“Human Sacrifice in Dallas: No One Saved These Girls” by Dr. Phyllis Chesler

This story out of Dallas is an awful one. The mainstream media has certainly failed their task but so did the local police and social service agencies—at least according to the (still only local) report published yesterday in the Dallas Morning News and picked up today only by Pamela Geller of Atlas Shrugs.

In 1998, when they were 8 and 9 years-old, these slaughtered girls accused their father of sexual abuse. Their mother swore it was true. The girls then said that they had lied. The authorities believed them.

The same authorities never intervened against this father who, according to unnamed family members, “was given to fits of violence, threats and gun-waving rants about how Western culture was corrupting the chastity of his daughters.”

No one saved these girls, no one stopped the life-long violence against them, no one arrested their father—because he was only violent towards his wife and daughters. He was not violent towards anyone else. He did not disturb the peace. Thus, he was allowed to prey on his own flesh and blood.

We are talking about America, not about Egypt—where Yaser Abdul Said came from and where he may be hiding now. We are talking about America where American feminists have revolutionized our understanding of domestic violence. The police, the judiciary, and social services have tried to keep up—but it is a huge problem. Even feminists have been cautious when it is Muslim men who are domestically violent. Speaking out about it might be seen as “racist.”

Still, there are some real American heroes who have saved Muslim women who were being quite literally tortured. Often, they had to put such victims into federal witness protection programs because nothing else will stop the entire Muslim family from coming after them. I write about this in my most recent book “The Death of Feminism. What’s Next in the Struggle for Women’s Freedom.”

Yasir Abdul Said was a violent man who used brutal force against his wife and daughters. People in Texas knew about it. People cared about it but no one cared enough—or were willing to risk death by daring to come between a man and his prey. Battered wives who are held hostage long enough are reluctant to press charges, have been too beaten down to feel they can start life on their own; some come to identify with or to serve their tormentors. It is called “Stockholm Syndrome” when the hostages taken are strangers.

Yes, this happens in non-Muslim families all the time and people rarely stop it. Usually, the beaten-down woman is the one who alone finally decides to try and save her own life—or the lives of her children. Often, when wives leave violent men, that’s when they are killed. Or, if they kill in self-defense, the women often get life sentences, often with no parole. I used to know of cases like this in Texas.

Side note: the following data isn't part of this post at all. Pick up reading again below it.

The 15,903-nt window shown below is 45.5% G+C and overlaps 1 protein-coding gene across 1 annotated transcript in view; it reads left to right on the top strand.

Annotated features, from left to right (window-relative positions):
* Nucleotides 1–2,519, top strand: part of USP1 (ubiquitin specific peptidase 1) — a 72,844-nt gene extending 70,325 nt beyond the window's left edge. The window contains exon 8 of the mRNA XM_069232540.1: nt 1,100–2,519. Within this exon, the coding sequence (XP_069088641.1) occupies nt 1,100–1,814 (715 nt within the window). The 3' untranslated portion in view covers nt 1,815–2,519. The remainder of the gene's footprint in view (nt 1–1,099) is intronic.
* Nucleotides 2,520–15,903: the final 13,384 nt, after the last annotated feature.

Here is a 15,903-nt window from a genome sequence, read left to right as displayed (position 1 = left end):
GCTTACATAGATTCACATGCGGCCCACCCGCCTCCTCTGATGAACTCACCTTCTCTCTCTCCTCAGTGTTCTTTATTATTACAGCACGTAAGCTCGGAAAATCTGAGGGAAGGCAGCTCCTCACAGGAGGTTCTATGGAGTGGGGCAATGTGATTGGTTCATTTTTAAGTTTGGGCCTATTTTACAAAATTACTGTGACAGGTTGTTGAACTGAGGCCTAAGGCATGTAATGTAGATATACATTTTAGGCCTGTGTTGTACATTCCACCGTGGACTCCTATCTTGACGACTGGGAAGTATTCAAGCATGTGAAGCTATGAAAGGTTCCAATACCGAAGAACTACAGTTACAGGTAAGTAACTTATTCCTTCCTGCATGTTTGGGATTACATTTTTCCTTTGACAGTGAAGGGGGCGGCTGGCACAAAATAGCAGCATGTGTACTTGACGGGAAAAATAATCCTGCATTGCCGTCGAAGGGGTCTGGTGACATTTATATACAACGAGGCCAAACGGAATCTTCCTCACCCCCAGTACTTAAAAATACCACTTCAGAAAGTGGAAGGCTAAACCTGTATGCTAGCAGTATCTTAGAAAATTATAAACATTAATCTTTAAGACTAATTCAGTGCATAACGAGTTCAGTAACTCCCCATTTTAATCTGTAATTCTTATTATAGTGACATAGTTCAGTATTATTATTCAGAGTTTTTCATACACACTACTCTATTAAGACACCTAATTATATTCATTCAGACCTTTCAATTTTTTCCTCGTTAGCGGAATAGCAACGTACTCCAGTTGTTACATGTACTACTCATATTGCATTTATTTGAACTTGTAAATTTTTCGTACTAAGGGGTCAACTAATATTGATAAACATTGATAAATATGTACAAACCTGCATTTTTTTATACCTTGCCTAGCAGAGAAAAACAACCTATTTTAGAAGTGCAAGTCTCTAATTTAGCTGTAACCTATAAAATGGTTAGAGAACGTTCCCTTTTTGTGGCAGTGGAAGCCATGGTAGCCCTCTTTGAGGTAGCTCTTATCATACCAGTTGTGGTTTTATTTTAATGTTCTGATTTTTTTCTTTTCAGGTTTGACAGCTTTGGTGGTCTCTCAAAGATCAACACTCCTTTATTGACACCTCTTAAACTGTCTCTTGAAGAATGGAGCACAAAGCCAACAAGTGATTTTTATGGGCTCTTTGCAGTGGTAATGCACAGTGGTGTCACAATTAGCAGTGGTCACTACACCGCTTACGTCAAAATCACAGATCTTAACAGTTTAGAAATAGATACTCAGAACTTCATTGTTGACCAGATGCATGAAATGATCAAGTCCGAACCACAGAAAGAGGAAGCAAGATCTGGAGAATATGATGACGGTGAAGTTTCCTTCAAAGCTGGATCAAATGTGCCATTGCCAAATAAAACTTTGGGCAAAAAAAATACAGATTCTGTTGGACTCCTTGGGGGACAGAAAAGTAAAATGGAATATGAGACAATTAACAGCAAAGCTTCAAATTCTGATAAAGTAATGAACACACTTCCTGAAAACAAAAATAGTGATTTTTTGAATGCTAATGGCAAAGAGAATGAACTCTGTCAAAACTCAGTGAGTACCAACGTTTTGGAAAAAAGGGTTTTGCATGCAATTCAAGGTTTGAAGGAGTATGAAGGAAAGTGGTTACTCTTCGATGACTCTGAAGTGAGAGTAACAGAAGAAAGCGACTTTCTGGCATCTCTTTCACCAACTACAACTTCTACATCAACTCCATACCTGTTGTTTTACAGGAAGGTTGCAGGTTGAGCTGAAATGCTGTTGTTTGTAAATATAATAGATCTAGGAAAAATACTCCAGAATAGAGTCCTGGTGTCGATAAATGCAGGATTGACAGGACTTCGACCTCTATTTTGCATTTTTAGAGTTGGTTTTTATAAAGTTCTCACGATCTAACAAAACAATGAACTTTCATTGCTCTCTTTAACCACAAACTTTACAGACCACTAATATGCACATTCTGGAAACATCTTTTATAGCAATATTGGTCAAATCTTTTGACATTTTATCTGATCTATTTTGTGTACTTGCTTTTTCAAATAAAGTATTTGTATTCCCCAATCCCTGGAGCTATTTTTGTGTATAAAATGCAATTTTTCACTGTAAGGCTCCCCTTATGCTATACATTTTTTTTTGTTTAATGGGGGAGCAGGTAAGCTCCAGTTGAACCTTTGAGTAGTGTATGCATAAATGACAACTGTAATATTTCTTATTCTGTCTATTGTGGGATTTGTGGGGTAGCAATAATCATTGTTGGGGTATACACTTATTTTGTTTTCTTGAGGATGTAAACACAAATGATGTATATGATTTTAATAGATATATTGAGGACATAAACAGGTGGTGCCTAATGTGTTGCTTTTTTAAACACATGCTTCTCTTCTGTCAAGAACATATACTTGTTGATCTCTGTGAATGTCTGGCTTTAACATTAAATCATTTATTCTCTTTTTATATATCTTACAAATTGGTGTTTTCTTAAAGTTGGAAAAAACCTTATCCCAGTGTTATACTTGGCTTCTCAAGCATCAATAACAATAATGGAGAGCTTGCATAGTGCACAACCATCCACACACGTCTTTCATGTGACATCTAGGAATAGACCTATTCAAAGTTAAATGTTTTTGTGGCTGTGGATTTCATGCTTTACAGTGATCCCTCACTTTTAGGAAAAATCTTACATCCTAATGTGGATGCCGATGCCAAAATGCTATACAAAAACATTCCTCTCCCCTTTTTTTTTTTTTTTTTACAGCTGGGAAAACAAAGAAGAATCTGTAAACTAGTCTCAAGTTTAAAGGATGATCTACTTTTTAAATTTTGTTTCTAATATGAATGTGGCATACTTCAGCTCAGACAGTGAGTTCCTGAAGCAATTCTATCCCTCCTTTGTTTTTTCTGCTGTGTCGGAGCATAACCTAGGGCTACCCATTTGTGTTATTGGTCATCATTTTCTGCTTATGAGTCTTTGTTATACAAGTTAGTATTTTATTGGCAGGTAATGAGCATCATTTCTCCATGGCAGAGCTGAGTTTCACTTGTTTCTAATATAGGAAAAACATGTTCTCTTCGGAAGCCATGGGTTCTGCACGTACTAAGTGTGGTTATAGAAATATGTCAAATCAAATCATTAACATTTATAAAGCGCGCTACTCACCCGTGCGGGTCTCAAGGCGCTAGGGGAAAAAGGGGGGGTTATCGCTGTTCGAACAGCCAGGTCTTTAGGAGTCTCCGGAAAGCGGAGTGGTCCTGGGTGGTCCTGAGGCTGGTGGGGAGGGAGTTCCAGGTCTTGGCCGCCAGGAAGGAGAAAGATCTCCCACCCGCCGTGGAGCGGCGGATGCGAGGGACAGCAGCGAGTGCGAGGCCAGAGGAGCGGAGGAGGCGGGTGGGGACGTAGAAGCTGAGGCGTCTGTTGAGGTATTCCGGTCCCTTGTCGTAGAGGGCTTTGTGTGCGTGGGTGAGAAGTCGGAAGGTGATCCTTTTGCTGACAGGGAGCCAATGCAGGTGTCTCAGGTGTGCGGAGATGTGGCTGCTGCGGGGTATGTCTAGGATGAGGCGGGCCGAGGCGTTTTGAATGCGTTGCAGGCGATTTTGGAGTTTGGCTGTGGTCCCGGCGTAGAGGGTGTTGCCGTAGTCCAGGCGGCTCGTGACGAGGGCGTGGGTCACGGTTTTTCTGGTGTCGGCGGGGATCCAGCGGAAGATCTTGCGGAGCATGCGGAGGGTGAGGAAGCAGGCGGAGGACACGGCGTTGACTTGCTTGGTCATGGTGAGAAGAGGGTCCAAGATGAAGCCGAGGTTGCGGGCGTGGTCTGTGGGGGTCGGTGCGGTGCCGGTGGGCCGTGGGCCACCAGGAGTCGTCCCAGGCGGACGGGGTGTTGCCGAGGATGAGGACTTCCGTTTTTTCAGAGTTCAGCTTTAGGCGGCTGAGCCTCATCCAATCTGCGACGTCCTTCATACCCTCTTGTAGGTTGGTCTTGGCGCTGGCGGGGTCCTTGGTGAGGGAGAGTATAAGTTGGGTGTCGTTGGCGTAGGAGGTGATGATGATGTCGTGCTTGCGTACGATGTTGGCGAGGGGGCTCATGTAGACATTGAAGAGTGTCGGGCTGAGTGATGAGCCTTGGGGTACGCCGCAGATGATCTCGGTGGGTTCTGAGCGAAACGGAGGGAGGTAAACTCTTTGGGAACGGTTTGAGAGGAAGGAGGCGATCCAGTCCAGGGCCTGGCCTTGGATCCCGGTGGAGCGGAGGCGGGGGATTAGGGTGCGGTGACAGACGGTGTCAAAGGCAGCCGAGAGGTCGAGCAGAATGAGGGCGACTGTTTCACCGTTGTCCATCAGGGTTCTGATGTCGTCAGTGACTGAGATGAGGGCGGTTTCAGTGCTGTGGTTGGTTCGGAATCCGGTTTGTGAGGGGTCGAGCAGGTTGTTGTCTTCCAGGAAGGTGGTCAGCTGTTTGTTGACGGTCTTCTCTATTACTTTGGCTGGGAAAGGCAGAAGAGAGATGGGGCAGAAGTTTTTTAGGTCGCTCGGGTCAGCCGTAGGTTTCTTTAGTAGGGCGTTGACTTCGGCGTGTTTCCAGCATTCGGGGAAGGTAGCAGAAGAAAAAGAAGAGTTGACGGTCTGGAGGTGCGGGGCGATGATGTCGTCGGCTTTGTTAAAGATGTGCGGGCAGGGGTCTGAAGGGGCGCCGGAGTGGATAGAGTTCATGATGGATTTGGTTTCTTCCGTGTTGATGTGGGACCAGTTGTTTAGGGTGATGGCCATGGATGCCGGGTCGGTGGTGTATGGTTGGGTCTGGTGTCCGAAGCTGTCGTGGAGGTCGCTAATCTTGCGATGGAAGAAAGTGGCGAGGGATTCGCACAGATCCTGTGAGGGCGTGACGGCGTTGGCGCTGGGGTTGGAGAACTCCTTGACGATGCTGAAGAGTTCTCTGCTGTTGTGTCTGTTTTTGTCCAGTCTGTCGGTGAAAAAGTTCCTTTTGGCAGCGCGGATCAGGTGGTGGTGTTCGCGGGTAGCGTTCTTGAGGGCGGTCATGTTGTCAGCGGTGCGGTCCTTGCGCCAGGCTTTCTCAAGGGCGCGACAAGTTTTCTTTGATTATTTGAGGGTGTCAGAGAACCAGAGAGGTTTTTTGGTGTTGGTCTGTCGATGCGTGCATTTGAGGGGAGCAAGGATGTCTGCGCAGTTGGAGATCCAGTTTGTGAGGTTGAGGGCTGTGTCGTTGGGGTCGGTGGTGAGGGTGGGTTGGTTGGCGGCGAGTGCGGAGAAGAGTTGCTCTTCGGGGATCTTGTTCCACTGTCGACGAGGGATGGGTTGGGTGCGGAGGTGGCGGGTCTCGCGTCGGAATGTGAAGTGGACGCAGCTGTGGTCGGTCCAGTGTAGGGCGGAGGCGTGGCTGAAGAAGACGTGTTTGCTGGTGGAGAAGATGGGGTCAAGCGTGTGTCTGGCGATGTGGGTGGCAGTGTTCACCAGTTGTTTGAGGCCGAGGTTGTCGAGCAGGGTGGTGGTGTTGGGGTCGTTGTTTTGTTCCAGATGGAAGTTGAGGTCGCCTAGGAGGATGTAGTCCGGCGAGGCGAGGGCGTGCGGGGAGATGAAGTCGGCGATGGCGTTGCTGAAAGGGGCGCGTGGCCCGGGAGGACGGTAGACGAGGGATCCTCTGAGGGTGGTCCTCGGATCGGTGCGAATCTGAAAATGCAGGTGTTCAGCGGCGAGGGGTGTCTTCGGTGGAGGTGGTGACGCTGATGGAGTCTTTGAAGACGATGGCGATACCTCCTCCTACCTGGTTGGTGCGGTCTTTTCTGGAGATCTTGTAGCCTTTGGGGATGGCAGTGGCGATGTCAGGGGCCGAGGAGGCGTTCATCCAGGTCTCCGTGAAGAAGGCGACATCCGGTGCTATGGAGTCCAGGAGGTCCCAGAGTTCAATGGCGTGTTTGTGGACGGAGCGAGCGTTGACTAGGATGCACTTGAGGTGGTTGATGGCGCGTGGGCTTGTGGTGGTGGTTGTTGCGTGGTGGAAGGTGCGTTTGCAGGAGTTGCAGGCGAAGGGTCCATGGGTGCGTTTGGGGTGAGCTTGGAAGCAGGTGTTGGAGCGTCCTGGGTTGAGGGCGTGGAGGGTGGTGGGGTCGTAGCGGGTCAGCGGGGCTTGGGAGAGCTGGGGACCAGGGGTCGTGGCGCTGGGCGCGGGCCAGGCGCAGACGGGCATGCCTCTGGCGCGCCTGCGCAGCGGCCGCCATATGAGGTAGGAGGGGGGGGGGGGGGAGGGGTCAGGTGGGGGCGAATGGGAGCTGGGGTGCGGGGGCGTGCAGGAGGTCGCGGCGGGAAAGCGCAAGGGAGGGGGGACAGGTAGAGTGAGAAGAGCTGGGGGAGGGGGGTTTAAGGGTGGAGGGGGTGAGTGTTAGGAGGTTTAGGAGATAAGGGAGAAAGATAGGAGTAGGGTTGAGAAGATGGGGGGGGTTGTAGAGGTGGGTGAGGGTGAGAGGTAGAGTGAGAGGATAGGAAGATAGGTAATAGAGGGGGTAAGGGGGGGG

According to the Dallas paper, the father, who is still missing, has a long history of family violence. He married his wife, Patricia, when Patricia was only fifteen years old. Patricia’s sister, Connie Moggio, “said his controlling and violent nature gripped the family from the start.” According to Moggio, “once, he shot out the tires on his wife’s car to keep her home.” Another time, he blocked Moggio’s car when she was trying to her Patricia and the children escape. Amina was seen at school with red welts and bruises and she once confided that her father had kicked her in the face. Everyone knew about the threats. He threatened to kill her.

According to the Dallas paper, the day after Christmas the girls ran away—and they ran away with boyfriends who were, perhaps, trying to save them. Their mother talked them into returning; to this day, their brother, Islam, and their mother, Patricia, insist that what happened has nothing to do with Islam (the religion) or with the Arab Middle East (the culture).

Why would anyone in America believe that?

America failed these two daughters, bright with promise. Did we fail them because we don’t care about dark-skinned Muslim (girls)—or because we are so afraid of interfering with any dark-skinned man’s religious and cultural right to subordinate, torture, and ultimately sacrifice “his” women that we choose to look the other way?

Why is the mainstream media still silent? Perhaps if one of the many, many Presidential candidates would comment about this case, the media would follow suit.

Below: Are the links to the Dallas Morning News piece and to Pamela Geller’s website, Atlas Shrugs, which draws upon the local coverage.

Dallas News

Atlas Shrugs/Pamela Geller

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Dr. Phyllis Chesler is the well known author of classic works, including the bestseller Women and Madness (1972) and The New Anti-Semitism (2003). She has just published The Death of Feminism: What’s Next in the Struggle for Women’s Freedom (Palgrave Macmillan), as well as an updated and revised edition of Women and Madness. She is an Emerita Professor of psychology and women’s studies, the co-founder of the Association for Women in Psychology (1969) and the National Women’s Health Network (1974). She is currently on the Board of Scholars for Peace in the Middle East and lives in New York City. Her website is www.phyllis-chesler.com.
We are delighted to have Dr. Chesler as a contributor to the Jesus is Lord, A Worshipping Christian’s Blog.

Original Link.

One Response to ““Human Sacrifice in Dallas: No One Saved These Girls” by Dr. Phyllis Chesler”

  1. justbeinme says:

    what exactly did you mean by “Why would anyone in America believe that?”

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